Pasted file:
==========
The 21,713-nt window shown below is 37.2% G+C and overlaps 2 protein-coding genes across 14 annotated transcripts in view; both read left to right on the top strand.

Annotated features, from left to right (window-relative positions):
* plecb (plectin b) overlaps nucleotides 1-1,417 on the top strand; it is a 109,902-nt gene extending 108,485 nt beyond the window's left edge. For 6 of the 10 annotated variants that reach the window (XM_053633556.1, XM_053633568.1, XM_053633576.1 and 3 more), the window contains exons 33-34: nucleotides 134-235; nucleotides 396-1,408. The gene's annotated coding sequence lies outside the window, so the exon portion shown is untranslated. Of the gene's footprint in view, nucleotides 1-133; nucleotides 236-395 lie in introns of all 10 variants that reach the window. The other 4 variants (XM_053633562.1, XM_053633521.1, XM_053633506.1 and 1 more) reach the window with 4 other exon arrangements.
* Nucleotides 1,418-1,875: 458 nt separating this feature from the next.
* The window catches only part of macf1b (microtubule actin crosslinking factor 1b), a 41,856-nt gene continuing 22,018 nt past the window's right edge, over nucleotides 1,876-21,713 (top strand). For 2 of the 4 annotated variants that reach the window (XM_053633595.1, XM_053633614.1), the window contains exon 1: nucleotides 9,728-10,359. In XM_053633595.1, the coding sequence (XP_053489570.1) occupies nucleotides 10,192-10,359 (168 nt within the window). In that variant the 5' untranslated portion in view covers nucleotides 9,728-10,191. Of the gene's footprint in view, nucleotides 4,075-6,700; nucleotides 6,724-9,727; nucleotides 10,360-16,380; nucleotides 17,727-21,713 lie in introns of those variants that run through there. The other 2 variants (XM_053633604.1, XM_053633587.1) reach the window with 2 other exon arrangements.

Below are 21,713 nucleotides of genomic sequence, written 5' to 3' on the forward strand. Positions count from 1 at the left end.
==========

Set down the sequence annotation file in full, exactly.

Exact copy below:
The 21,713-nt window shown below is 37.2% G+C and overlaps 2 protein-coding genes across 14 annotated transcripts in view; both read left to right on the top strand.

Annotated features, from left to right (window-relative positions):
* plecb (plectin b) overlaps nucleotides 1-1,417 on the top strand; it is a 109,902-nt gene extending 108,485 nt beyond the window's left edge. For 6 of the 10 annotated variants that reach the window (XM_053633556.1, XM_053633568.1, XM_053633576.1 and 3 more), the window contains exons 33-34: nucleotides 134-235; nucleotides 396-1,408. The gene's annotated coding sequence lies outside the window, so the exon portion shown is untranslated. Of the gene's footprint in view, nucleotides 1-133; nucleotides 236-395 lie in introns of all 10 variants that reach the window. The other 4 variants (XM_053633562.1, XM_053633521.1, XM_053633506.1 and 1 more) reach the window with 4 other exon arrangements.
* Nucleotides 1,418-1,875: 458 nt separating this feature from the next.
* The window catches only part of macf1b (microtubule actin crosslinking factor 1b), a 41,856-nt gene continuing 22,018 nt past the window's right edge, over nucleotides 1,876-21,713 (top strand). For 2 of the 4 annotated variants that reach the window (XM_053633595.1, XM_053633614.1), the window contains exon 1: nucleotides 9,728-10,359. In XM_053633595.1, the coding sequence (XP_053489570.1) occupies nucleotides 10,192-10,359 (168 nt within the window). In that variant the 5' untranslated portion in view covers nucleotides 9,728-10,191. Of the gene's footprint in view, nucleotides 4,075-6,700; nucleotides 6,724-9,727; nucleotides 10,360-16,380; nucleotides 17,727-21,713 lie in introns of those variants that run through there. The other 2 variants (XM_053633604.1, XM_053633587.1) reach the window with 2 other exon arrangements.

Below are 21,713 nucleotides of genomic sequence, written 5' to 3' on the forward strand. Positions count from 1 at the left end.